Indeed unhappy people in a local community of Africa were saved by European missions.  But there were always colonial rule behind such missionaries.  And this colonial rule penetrated deep into African local communities even leveraging diffusion of Christianity among minorities and the handicapped in those communities.  Consequently, African local communities lost a potential to solve their internal problems and correct social biases and evils that had produced those segregated or neglected members among them.

In other word, Christianity that was introduced into Africa through European missionaries helped some victims in African communities, but as a whole European missions deprived local communities of their chances to grow and establish their own social frameworks for modern justice and democracy.

Africa did not have strong and deep traditions of civilization.  They could not resists evils being introduced into Africa by Europeans, including European missionaries, merchants, colonial masters, and military.

Without Islam, Arabs and some Asians must have been also subject to spiritual colonization by European churches.    

In this context, India, China, and Japan have not been easy targets for the Christian Church and European Colonialists Complex.

Nonetheless, more tragic were indigenous people of America after the era of Columbus.  Their unique civilizations were almost nothing before invasion by Spaniards, Portuguese, and other European nations.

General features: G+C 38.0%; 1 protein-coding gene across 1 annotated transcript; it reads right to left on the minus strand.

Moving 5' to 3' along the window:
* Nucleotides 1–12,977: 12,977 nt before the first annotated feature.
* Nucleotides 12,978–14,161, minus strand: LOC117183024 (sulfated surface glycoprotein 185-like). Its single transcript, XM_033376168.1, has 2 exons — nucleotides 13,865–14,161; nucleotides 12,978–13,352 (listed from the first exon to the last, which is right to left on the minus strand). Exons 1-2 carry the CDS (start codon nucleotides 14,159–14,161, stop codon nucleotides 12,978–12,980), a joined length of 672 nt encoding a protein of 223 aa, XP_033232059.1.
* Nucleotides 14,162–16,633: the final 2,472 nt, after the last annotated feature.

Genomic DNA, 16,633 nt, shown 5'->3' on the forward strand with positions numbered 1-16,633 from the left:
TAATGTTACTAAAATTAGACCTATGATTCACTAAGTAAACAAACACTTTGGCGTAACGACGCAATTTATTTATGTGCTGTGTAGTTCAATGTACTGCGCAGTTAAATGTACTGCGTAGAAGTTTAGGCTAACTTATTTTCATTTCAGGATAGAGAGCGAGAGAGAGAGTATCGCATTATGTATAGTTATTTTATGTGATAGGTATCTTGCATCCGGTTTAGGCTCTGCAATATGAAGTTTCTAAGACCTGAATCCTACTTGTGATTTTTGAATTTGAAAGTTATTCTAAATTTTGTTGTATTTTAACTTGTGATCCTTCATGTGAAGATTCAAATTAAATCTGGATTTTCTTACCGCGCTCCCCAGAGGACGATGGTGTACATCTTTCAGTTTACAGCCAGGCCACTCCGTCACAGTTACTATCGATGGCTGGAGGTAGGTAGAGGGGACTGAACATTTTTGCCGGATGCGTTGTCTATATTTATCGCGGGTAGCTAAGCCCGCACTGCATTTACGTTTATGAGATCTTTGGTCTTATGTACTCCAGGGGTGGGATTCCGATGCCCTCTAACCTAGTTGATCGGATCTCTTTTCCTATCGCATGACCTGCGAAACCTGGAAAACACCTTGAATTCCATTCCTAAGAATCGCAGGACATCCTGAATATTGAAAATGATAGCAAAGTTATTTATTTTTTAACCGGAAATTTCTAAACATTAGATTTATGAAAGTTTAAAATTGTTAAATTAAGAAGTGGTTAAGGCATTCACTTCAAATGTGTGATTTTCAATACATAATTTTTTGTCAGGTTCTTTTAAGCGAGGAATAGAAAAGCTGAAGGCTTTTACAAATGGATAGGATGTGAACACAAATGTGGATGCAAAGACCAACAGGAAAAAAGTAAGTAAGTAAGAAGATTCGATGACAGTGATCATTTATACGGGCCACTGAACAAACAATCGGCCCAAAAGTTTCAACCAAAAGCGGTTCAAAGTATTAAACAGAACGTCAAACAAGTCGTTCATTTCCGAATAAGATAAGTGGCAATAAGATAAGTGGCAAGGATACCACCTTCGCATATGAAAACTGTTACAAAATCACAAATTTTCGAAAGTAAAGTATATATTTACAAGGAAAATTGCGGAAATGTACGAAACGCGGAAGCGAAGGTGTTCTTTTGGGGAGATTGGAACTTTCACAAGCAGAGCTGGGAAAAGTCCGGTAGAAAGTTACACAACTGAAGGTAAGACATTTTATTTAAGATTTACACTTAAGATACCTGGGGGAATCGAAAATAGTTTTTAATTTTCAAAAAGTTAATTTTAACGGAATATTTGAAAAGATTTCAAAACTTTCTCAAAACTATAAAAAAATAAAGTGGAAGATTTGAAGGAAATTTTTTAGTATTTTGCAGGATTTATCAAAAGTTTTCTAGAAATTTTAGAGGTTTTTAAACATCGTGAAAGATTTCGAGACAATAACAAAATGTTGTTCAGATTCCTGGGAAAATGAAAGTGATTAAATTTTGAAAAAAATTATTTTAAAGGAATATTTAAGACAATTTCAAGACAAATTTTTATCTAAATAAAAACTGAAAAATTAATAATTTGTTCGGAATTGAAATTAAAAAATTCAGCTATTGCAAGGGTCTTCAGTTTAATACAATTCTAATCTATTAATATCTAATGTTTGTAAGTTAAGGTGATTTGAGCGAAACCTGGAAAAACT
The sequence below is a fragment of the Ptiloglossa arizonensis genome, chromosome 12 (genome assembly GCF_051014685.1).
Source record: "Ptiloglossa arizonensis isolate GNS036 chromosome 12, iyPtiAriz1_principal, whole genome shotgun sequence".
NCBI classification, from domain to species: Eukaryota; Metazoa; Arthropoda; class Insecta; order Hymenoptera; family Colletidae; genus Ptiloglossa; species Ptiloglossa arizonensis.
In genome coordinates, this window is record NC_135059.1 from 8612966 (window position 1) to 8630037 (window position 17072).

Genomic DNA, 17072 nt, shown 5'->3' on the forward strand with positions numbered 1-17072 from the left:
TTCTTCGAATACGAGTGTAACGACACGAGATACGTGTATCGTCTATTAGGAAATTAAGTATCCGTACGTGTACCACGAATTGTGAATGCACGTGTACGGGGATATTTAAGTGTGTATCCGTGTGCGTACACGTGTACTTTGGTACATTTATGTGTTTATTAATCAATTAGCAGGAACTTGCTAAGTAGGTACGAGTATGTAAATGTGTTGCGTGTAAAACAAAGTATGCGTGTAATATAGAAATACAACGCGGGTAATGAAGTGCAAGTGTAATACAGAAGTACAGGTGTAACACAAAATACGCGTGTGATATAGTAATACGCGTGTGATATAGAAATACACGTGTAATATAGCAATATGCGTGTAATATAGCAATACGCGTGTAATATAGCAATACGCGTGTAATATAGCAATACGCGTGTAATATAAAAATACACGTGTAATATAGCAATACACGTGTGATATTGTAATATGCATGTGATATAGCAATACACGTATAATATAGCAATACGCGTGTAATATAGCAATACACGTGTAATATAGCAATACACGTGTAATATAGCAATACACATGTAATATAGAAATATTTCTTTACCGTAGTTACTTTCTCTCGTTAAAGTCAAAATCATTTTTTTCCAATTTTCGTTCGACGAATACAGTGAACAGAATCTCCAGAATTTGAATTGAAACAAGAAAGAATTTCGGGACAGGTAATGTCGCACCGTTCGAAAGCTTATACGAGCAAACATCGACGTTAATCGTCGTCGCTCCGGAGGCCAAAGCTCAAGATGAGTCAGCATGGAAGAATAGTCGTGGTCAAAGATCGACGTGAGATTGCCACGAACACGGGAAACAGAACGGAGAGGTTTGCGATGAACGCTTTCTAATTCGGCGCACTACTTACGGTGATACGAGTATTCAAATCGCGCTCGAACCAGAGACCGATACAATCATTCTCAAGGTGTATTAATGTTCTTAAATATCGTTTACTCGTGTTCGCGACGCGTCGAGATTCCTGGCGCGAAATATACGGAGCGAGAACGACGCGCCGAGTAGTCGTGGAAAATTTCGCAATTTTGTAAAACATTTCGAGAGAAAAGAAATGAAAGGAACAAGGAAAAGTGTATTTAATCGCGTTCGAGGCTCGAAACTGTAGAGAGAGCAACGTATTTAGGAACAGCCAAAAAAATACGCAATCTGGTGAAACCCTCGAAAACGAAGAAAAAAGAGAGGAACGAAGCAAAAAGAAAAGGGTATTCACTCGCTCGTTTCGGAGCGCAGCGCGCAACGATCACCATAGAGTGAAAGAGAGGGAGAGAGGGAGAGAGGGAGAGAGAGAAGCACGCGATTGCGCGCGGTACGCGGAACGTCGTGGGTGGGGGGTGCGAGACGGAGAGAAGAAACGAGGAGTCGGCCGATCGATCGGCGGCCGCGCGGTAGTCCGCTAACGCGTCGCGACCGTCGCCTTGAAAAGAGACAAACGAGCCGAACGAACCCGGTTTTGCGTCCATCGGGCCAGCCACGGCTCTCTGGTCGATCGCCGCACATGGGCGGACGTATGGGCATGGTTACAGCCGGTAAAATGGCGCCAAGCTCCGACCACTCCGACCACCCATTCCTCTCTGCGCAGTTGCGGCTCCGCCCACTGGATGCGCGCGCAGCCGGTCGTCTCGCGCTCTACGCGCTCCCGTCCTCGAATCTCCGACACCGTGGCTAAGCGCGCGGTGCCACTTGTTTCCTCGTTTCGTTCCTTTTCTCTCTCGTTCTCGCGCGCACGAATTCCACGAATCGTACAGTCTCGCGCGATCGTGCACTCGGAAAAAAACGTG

So, the World Cup Soccer Games are now going in Brazil, a country showing one example of this historical movement of global expansion of European/American material and religious influences.  Indeed we cannot almost see or discern any indigenous Brazilians even in stadiums, good or bad.

*** *** *** ***

Luk 6:13 And when it was day, he called unto him his disciples: and of them he chose twelve, whom also he named apostles;
Luk 6:14 Simon, (whom he also named Peter,) and Andrew his brother, James and John, Philip and Bartholomew,
Luk 6:15 Matthew and Thomas, James the son of Alphaeus, and Simon called Zelotes,
Luk 6:16 And Judas the brother of James, and Judas Iscariot, which also was the traitor.

Friday, June 13, 2014

"blasphemous words against this holy place, and the law" - Eusebius, Edessa and the Holy Shroud

In Tokyo

Eusebius, Edessa and the Holy Shroud

The most authentic document about the early Christianity was written by Eusebius in the fourth century.
Eusebius (260/265 – 339/340; also called Eusebius of Caesarea and Eusebius Pamphili) was a Roman historian, of Greek descent, exegete and Christian polemicist. He became the Bishop of Early centers of Caesarea about the year 314 A.D. Together with Pamphilus, he was a scholar of the Biblical canon and is regarded as an extremely well learned Christian of his time.[1] He wrote Demonstrations of the Gospel, Preparations for the Gospel, and On Discrepancies between the Gospels, studies of the Biblical text. As "Father of Church History" he produced the Ecclesiastical History, On the Life of Pamphilus, the Chronicle and On the Martyrs. 
He played a major role when the Roman Empire accepted Christianity.
Eusebius succeeded Agapius, as Bishop of Caesarea soon after 313 and played a prominent role at the Council of Nicaea in 325. Eusebius, a learned man and famous author, enjoyed the favour of the Emperor Constantine. Because of this he was called upon to present the creed of his own church to the 318 attendees."[32] However, the anti-Arian creed from Palestine prevailed becoming the basis for the Nicene Creed.